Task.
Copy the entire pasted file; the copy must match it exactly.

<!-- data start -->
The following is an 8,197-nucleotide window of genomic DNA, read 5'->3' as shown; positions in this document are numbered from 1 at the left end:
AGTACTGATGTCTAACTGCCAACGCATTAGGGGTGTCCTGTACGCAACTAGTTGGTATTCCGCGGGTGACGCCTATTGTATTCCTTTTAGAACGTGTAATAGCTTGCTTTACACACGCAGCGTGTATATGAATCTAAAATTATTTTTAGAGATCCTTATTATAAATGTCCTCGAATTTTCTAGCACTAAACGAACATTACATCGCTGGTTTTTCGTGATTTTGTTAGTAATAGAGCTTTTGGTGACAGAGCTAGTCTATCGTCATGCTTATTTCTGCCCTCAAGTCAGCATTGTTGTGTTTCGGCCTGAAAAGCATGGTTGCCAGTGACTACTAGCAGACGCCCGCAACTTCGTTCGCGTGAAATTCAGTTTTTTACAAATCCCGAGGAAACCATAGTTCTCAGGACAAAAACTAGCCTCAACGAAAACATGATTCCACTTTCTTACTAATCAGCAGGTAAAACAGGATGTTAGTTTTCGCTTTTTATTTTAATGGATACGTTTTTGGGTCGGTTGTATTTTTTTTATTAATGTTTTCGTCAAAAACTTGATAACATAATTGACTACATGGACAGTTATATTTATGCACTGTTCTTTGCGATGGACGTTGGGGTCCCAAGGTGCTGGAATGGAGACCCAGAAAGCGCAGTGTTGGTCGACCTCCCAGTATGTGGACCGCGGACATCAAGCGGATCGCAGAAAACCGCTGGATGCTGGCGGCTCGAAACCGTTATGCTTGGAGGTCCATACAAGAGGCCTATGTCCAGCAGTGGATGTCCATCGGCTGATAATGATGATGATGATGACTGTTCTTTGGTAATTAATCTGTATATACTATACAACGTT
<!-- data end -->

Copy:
The following is an 8,197-nucleotide window of genomic DNA, read 5'->3' as shown; positions in this document are numbered from 1 at the left end:
AGTACTGATGTCTAACTGCCAACGCATTAGGGGTGTCCTGTACGCAACTAGTTGGTATTCCGCGGGTGACGCCTATTGTATTCCTTTTAGAACGTGTAATAGCTTGCTTTACACACGCAGCGTGTATATGAATCTAAAATTATTTTTAGAGATCCTTATTATAAATGTCCTCGAATTTTCTAGCACTAAACGAACATTACATCGCTGGTTTTTCGTGATTTTGTTAGTAATAGAGCTTTTGGTGACAGAGCTAGTCTATCGTCATGCTTATTTCTGCCCTCAAGTCAGCATTGTTGTGTTTCGGCCTGAAAAGCATGGTTGCCAGTGACTACTAGCAGACGCCCGCAACTTCGTTCGCGTGAAATTCAGTTTTTTACAAATCCCGAGGAAACCATAGTTCTCAGGACAAAAACTAGCCTCAACGAAAACATGATTCCACTTTCTTACTAATCAGCAGGTAAAACAGGATGTTAGTTTTCGCTTTTTATTTTAATGGATACGTTTTTGGGTCGGTTGTATTTTTTTTATTAATGTTTTCGTCAAAAACTTGATAACATAATTGACTACATGGACAGTTATATTTATGCACTGTTCTTTGCGATGGACGTTGGGGTCCCAAGGTGCTGGAATGGAGACCCAGAAAGCGCAGTGTTGGTCGACCTCCCAGTATGTGGACCGCGGACATCAAGCGGATCGCAGAAAACCGCTGGATGCTGGCGGCTCGAAACCGTTATGCTTGGAGGTCCATACAAGAGGCCTATGTCCAGCAGTGGATGTCCATCGGCTGATAATGATGATGATGATGACTGTTCTTTGGTAATTAATCTGTATATACTATACAACGTT